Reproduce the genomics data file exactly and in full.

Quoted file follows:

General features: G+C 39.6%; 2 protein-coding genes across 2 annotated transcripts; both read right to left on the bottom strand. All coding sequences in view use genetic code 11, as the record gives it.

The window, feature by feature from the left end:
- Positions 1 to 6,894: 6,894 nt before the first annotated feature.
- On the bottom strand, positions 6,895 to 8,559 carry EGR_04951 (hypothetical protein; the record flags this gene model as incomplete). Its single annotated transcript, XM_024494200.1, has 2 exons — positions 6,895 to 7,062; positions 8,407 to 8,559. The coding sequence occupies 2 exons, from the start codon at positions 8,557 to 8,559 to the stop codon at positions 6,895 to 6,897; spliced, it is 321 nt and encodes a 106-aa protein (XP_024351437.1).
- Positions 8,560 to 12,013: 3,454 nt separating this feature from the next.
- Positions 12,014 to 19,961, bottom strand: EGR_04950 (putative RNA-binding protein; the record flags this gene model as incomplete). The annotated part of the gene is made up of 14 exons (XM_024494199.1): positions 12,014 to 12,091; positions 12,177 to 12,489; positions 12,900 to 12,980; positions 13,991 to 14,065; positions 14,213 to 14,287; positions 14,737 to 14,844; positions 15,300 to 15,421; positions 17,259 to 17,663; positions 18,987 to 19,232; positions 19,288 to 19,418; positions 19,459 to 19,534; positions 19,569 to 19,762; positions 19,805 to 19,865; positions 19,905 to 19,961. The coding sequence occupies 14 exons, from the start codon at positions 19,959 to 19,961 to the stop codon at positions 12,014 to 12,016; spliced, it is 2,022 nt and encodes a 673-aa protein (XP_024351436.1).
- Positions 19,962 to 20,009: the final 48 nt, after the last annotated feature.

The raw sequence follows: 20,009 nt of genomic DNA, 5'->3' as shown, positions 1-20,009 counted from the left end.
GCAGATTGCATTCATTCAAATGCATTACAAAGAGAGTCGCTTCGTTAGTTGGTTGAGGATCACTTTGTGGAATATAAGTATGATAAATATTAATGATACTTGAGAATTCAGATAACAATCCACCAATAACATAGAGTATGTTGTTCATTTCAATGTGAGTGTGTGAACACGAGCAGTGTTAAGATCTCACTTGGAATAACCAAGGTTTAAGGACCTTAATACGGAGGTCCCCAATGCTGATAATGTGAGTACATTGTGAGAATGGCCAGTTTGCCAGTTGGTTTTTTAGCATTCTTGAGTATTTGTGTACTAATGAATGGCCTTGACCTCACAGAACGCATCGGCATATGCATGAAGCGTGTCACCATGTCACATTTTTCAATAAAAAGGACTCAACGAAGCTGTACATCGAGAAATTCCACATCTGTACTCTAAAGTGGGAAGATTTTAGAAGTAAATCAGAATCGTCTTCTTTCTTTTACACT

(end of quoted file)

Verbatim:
General features: G+C 39.6%; 2 protein-coding genes across 2 annotated transcripts; both read right to left on the bottom strand. All coding sequences in view use genetic code 11, as the record gives it.

The window, feature by feature from the left end:
- Positions 1 to 6,894: 6,894 nt before the first annotated feature.
- On the bottom strand, positions 6,895 to 8,559 carry EGR_04951 (hypothetical protein; the record flags this gene model as incomplete). Its single annotated transcript, XM_024494200.1, has 2 exons — positions 6,895 to 7,062; positions 8,407 to 8,559. The coding sequence occupies 2 exons, from the start codon at positions 8,557 to 8,559 to the stop codon at positions 6,895 to 6,897; spliced, it is 321 nt and encodes a 106-aa protein (XP_024351437.1).
- Positions 8,560 to 12,013: 3,454 nt separating this feature from the next.
- Positions 12,014 to 19,961, bottom strand: EGR_04950 (putative RNA-binding protein; the record flags this gene model as incomplete). The annotated part of the gene is made up of 14 exons (XM_024494199.1): positions 12,014 to 12,091; positions 12,177 to 12,489; positions 12,900 to 12,980; positions 13,991 to 14,065; positions 14,213 to 14,287; positions 14,737 to 14,844; positions 15,300 to 15,421; positions 17,259 to 17,663; positions 18,987 to 19,232; positions 19,288 to 19,418; positions 19,459 to 19,534; positions 19,569 to 19,762; positions 19,805 to 19,865; positions 19,905 to 19,961. The coding sequence occupies 14 exons, from the start codon at positions 19,959 to 19,961 to the stop codon at positions 12,014 to 12,016; spliced, it is 2,022 nt and encodes a 673-aa protein (XP_024351436.1).
- Positions 19,962 to 20,009: the final 48 nt, after the last annotated feature.

The raw sequence follows: 20,009 nt of genomic DNA, 5'->3' as shown, positions 1-20,009 counted from the left end.
GCAGATTGCATTCATTCAAATGCATTACAAAGAGAGTCGCTTCGTTAGTTGGTTGAGGATCACTTTGTGGAATATAAGTATGATAAATATTAATGATACTTGAGAATTCAGATAACAATCCACCAATAACATAGAGTATGTTGTTCATTTCAATGTGAGTGTGTGAACACGAGCAGTGTTAAGATCTCACTTGGAATAACCAAGGTTTAAGGACCTTAATACGGAGGTCCCCAATGCTGATAATGTGAGTACATTGTGAGAATGGCCAGTTTGCCAGTTGGTTTTTTAGCATTCTTGAGTATTTGTGTACTAATGAATGGCCTTGACCTCACAGAACGCATCGGCATATGCATGAAGCGTGTCACCATGTCACATTTTTCAATAAAAAGGACTCAACGAAGCTGTACATCGAGAAATTCCACATCTGTACTCTAAAGTGGGAAGATTTTAGAAGTAAATCAGAATCGTCTTCTTTCTTTTACACT